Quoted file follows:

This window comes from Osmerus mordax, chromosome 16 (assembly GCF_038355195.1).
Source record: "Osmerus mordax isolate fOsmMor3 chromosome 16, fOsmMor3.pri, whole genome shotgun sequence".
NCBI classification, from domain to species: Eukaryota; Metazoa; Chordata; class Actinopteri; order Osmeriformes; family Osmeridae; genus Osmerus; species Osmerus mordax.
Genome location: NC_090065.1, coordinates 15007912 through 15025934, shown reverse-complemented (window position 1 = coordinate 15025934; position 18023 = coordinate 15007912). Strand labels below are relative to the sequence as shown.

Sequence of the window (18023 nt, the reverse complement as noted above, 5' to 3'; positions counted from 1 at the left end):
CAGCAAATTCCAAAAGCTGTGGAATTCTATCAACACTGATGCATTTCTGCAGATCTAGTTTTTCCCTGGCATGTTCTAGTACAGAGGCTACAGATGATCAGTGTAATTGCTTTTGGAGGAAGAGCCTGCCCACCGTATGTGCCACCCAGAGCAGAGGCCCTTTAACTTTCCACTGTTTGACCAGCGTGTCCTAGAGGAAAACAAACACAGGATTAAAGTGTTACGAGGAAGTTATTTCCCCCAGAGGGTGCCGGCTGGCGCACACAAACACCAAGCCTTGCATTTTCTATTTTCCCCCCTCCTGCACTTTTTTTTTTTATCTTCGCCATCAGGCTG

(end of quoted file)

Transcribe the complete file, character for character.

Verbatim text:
This window comes from Osmerus mordax, chromosome 16 (assembly GCF_038355195.1).
Source record: "Osmerus mordax isolate fOsmMor3 chromosome 16, fOsmMor3.pri, whole genome shotgun sequence".
NCBI classification, from domain to species: Eukaryota; Metazoa; Chordata; class Actinopteri; order Osmeriformes; family Osmeridae; genus Osmerus; species Osmerus mordax.
Genome location: NC_090065.1, coordinates 15007912 through 15025934, shown reverse-complemented (window position 1 = coordinate 15025934; position 18023 = coordinate 15007912). Strand labels below are relative to the sequence as shown.

Sequence of the window (18023 nt, the reverse complement as noted above, 5' to 3'; positions counted from 1 at the left end):
CAGCAAATTCCAAAAGCTGTGGAATTCTATCAACACTGATGCATTTCTGCAGATCTAGTTTTTCCCTGGCATGTTCTAGTACAGAGGCTACAGATGATCAGTGTAATTGCTTTTGGAGGAAGAGCCTGCCCACCGTATGTGCCACCCAGAGCAGAGGCCCTTTAACTTTCCACTGTTTGACCAGCGTGTCCTAGAGGAAAACAAACACAGGATTAAAGTGTTACGAGGAAGTTATTTCCCCCAGAGGGTGCCGGCTGGCGCACACAAACACCAAGCCTTGCATTTTCTATTTTCCCCCCTCCTGCACTTTTTTTTTTTATCTTCGCCATCAGGCTG